Govt concerned about platform workers without basic job protections, will convene Advisory Committee

Koh noted that the work arrangements for such workers can resemble those of employees.

Matthias Ang | September 16, 2021, 09:56 PM

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An advisory committee will be convened to look into strengthening protections for platform workers, specifically delivery workers, private-hire car drivers (PHV) and taxi drivers, and ensuring that they have a more balanced relationship with the platform they work for, Senior Minister of State for Manpower Koh Poh Koon stated.

Speaking in Parliament on Sep. 14, Koh noted that as the contract of such workers with platform companies were not employment contracts, they do not have basic job protections such as work injury compensation, union representation and employer CPF.

Koh said, "This is a concern as more people take up such work and some at a young age."

Work arrangements for such workers can resemble those of employees

Koh further highlighted that the work arrangements of these workers can resemble those of employees, given that the platform companies set the price of their product, determine the assignment of the workers' jobs, and manage the workers' performance, including imposing penalties and suspensions.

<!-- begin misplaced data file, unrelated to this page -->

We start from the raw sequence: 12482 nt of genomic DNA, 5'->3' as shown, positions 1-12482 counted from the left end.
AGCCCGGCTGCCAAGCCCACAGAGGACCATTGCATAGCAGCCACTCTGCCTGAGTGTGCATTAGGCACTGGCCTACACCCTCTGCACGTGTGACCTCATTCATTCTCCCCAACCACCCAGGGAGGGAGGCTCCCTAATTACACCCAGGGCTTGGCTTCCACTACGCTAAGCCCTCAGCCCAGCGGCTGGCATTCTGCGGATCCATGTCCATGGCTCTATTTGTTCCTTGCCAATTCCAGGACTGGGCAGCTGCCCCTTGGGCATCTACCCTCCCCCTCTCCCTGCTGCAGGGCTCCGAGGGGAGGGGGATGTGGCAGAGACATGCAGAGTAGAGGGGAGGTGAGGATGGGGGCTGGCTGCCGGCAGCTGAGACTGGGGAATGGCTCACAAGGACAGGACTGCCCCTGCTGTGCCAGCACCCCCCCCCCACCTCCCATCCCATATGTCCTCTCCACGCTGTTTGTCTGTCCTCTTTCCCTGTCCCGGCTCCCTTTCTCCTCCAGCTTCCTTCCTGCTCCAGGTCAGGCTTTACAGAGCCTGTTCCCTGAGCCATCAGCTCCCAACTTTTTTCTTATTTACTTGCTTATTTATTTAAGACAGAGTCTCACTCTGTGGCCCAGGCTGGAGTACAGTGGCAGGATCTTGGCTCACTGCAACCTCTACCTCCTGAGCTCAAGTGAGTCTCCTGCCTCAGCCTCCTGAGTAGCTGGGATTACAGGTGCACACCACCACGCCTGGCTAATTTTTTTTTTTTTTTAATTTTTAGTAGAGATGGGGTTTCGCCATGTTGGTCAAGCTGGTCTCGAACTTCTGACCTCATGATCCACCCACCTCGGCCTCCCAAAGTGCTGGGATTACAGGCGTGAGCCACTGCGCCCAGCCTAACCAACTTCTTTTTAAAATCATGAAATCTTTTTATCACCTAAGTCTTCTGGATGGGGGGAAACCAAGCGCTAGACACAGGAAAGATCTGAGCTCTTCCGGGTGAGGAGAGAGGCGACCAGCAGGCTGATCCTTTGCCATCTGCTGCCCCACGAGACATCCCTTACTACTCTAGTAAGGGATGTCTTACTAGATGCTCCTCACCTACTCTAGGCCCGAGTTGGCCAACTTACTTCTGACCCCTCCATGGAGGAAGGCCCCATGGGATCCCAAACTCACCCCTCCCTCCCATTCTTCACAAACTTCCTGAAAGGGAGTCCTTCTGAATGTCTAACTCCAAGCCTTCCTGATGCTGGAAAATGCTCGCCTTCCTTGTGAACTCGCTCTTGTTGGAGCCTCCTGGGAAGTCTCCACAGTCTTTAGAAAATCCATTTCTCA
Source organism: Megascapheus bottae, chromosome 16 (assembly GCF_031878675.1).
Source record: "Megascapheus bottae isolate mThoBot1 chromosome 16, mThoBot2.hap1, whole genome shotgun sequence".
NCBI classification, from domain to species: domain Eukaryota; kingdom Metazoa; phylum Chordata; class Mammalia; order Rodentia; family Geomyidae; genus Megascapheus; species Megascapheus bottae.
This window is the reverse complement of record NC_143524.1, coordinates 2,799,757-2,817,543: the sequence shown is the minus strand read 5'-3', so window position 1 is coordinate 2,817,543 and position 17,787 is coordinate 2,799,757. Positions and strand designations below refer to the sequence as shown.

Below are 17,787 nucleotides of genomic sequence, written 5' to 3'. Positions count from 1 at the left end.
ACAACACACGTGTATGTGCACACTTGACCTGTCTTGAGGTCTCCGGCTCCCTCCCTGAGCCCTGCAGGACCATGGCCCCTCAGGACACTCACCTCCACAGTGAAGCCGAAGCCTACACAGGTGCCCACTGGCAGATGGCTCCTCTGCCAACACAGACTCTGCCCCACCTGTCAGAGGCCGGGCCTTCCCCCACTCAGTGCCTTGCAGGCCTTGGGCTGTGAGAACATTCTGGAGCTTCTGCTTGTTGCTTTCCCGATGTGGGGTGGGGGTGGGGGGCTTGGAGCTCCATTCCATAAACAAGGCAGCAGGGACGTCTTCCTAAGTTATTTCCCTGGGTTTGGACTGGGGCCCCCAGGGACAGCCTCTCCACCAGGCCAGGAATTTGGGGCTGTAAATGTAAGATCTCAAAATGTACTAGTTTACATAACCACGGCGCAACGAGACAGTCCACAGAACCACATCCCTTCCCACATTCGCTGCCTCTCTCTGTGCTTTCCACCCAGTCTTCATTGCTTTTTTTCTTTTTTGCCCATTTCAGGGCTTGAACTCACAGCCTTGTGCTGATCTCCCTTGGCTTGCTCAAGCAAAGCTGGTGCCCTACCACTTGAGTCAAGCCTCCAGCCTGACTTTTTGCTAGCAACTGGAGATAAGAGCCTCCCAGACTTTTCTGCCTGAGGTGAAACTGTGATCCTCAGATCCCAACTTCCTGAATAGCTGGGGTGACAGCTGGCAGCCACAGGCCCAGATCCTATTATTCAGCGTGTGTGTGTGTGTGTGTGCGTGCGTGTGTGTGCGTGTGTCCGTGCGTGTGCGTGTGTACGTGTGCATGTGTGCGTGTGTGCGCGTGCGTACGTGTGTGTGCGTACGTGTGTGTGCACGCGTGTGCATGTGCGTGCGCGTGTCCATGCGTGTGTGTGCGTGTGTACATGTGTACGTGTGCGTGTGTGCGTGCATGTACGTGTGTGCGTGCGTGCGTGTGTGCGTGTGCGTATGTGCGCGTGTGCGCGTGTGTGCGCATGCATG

In addition, most of these workers were already earning a modest income, even before the impact of Covid-19, and may find it harder to afford housing, healthcare and retirement as a result.

In breaking down the demographics of such workers, Koh noted that in 2020, there were 190,000 people engaged in self employment as their main source of income, of which around 79,000 worked with matching platform companies.

Among this group of 79,000 workers, about half are PHV drivers, one-third are taxi drivers, while the rest are mostly car and light goods vehicle drivers, who use delivery service platforms to obtain delivery work.

From 2018 to 2020, the median monthly income of full-time employed residents in these three occupations ranged between S$1,500 and S$2,000.

Fatality rate has remained low

Noting that a related question on the number of injuries and fatalities suffered by food and goods delivery riders had been filed, Koh replied that the number of fatalities has remained low.

Koh said, "In 2019 and 2020, there were two fatalities each year. In 2018, the first year we started tracking this, there was zero fatalities. We do not currently have data on traffic-related injuries suffered by these delivery riders."

NTUC also seeking better benefits for platform workers

Back in August, National Trades Union Congress head Ng Chee Meng also expressed similar concerns about workers without basic job protections.

Speaking to Mothership, Ng said that his union will seek more for such workers, including better medical benefits.

Ng added that Central Provident Fund (CPF) was also an issue raised by the delivery riders.

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Top Photo via Zye Hensem /Facebook, Petrina Ng/Facebook